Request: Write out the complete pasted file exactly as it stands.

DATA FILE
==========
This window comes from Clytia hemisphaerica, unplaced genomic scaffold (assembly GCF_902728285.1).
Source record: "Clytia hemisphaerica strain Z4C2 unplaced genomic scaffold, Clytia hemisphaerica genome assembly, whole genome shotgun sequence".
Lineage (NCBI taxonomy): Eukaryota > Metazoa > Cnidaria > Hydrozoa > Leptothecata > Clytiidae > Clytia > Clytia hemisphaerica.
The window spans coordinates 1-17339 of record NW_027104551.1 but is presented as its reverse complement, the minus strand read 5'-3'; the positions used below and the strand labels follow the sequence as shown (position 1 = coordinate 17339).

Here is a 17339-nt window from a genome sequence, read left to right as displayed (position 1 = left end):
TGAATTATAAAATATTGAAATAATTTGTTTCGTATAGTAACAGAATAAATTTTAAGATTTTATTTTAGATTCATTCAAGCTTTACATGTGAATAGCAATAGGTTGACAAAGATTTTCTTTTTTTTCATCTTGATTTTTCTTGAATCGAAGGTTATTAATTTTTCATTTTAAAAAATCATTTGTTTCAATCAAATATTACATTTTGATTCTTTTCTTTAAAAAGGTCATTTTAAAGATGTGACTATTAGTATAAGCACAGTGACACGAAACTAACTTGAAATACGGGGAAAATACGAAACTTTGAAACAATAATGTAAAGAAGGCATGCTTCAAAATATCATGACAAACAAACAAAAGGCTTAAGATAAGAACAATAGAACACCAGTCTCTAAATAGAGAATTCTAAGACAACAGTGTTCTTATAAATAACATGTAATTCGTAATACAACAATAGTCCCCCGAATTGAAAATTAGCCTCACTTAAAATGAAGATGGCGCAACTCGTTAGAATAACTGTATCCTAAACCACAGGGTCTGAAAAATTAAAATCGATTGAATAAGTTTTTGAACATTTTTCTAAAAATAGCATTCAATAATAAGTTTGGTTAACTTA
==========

This window comes from Clytia hemisphaerica, unplaced genomic scaffold (assembly GCF_902728285.1).
Source record: "Clytia hemisphaerica strain Z4C2 unplaced genomic scaffold, Clytia hemisphaerica genome assembly, whole genome shotgun sequence".
Lineage (NCBI taxonomy): Eukaryota > Metazoa > Cnidaria > Hydrozoa > Leptothecata > Clytiidae > Clytia > Clytia hemisphaerica.
The window spans coordinates 1-17339 of record NW_027104551.1 but is presented as its reverse complement, the minus strand read 5'-3'; the positions used below and the strand labels follow the sequence as shown (position 1 = coordinate 17339).

Here is a 17339-nt window from a genome sequence, read left to right as displayed (position 1 = left end):
TGAATTATAAAATATTGAAATAATTTGTTTCGTATAGTAACAGAATAAATTTTAAGATTTTATTTTAGATTCATTCAAGCTTTACATGTGAATAGCAATAGGTTGACAAAGATTTTCTTTTTTTTCATCTTGATTTTTCTTGAATCGAAGGTTATTAATTTTTCATTTTAAAAAATCATTTGTTTCAATCAAATATTACATTTTGATTCTTTTCTTTAAAAAGGTCATTTTAAAGATGTGACTATTAGTATAAGCACAGTGACACGAAACTAACTTGAAATACGGGGAAAATACGAAACTTTGAAACAATAATGTAAAGAAGGCATGCTTCAAAATATCATGACAAACAAACAAAAGGCTTAAGATAAGAACAATAGAACACCAGTCTCTAAATAGAGAATTCTAAGACAACAGTGTTCTTATAAATAACATGTAATTCGTAATACAACAATAGTCCCCCGAATTGAAAATTAGCCTCACTTAAAATGAAGATGGCGCAACTCGTTAGAATAACTGTATCCTAAACCACAGGGTCTGAAAAATTAAAATCGATTGAATAAGTTTTTGAACATTTTTCTAAAAATAGCATTCAATAATAAGTTTGGTTAACTTA